As you'll notice, I didn't end up sewing the Faron Dress. Originally the pattern was described as being drafted for a C/D bust, but the final version is labeled as a D bust. That's just a bit too big for me without a small bust adjustment, so I let others do the testing on that one. Very convenient though if you normally have to make full bust adjustments!

I wore this top for the first time at Thanksgiving and most recently out with friends. It even survived a trip through the washing machine (!). Congrats to Sandra and Ping on their new patterns!

Experiments in Twists

Last week, I posted a trio of basic tees. But I've also been experimenting with how to make my favorites a bit more interesting. This top started out as the Tessuti Mandy Boat Tee, but with a twist.

Pattern: Named Inari Tee, with twist borrowed from the Style Arc Dee Knit Top
Fabric: remnant cotton eyelet
Cost: free from Bay Area Sewists fabric swap

I first started experimenting with twists when I made this cozy sweater for the Britex blog last winter. I took the twist from the Style Arc Dee Knit Top and grafted it on to the hem of my favorite Tessuti Mandy Boat Tee pattern. It's not terribly difficult to do (you can read the step-by-step on the Britex blog) and was a fun little transformation.

In fact, I liked it so much that I thought I might give it a try again, but this time on the sleeves. I used the same method to graft the twist onto the bottoms of the sleeves of the Mandy Boat Tee. However, this time around things were a bit more tricky. First off, I didn't cut the sleeves nearly wide enough to accommodate the twists. As you can see below, it is quite a full sleeve and all that volume gets eaten up in the twist.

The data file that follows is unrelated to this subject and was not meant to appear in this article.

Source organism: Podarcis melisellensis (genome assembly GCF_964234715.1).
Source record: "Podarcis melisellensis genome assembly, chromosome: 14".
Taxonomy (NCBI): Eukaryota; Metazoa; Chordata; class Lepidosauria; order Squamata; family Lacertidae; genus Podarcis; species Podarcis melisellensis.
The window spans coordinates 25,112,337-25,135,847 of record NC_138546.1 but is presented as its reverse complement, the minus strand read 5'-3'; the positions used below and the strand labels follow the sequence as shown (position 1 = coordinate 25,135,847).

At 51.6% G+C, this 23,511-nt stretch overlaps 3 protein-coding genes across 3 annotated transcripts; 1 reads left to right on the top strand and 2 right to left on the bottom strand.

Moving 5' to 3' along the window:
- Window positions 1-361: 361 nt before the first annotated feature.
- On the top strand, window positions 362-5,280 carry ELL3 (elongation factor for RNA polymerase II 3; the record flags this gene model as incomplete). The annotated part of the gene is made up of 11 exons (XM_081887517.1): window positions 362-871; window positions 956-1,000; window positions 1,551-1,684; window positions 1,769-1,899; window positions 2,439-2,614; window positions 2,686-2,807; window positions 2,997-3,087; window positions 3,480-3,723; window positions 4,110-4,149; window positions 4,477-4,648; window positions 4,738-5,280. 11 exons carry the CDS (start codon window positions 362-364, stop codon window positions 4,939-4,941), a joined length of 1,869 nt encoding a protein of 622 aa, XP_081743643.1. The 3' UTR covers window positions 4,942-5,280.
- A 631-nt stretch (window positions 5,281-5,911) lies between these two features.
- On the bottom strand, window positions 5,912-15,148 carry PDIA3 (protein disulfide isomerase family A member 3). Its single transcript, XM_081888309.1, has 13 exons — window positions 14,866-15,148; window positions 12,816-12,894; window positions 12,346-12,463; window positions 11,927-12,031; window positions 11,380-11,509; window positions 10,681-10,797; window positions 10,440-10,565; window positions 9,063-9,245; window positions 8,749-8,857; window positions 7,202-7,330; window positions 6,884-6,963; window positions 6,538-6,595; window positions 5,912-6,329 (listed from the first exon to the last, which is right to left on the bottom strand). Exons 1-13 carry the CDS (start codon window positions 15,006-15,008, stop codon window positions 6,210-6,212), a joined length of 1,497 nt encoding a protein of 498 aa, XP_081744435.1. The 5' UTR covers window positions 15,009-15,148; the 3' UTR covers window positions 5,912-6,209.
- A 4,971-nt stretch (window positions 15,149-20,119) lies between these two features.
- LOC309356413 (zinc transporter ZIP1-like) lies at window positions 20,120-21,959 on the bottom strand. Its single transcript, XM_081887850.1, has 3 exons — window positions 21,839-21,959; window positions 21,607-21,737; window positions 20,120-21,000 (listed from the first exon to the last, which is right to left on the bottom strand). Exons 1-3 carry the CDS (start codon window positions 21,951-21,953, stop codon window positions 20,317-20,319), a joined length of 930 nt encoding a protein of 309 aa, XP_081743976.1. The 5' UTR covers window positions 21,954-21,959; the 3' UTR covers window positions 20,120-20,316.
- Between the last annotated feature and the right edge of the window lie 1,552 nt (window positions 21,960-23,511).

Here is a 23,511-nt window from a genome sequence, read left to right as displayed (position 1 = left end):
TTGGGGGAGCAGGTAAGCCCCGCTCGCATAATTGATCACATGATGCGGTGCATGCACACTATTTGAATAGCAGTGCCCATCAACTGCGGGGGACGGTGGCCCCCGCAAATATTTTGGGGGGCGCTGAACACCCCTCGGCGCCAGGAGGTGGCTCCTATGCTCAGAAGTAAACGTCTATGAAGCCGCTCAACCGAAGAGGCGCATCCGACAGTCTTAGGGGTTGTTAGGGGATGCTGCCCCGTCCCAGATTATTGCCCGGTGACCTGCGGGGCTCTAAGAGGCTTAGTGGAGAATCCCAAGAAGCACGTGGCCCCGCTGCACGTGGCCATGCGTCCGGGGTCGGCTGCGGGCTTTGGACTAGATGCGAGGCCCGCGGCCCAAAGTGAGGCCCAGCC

Once I added another piece to the sleeve (I didn't have enough fabric to re-cut), I didn't like the proportions at all. The dropped shoulder of the Mandy Boat Tee made everything look frumpy. So I recut the body using the Named Inari Tee, which is slightly narrower and has cute little set-in sleeves. I also shortened my sleeves so they hit right below the elbow. Still not quite happy, I also scooped out the neckline so things didn't look quite so Victorian.

Honestly, I'm still not so sure about the proportions on this one. I know the big sleeve trend is/was in, but it is something very new one me. The Mr. was not a fan at all, but I got some compliments and encouragement at a recent Bay Area Sewists meetup (love those folks!) so I'm going to hold on to it for now. Plus with some new photos taken in the crisp winter sun, it is growing on me.

Of course, after I finished all this experimenting I spotted the Sadie Tunic on the Style Arc website, which is basically this pattern all drafted out for you. But what's the fun in that, right? I noticed that Meg of Cookin' and Craftin' is also experimenting in twists, so I hope this at least inspires you to get out and try your own.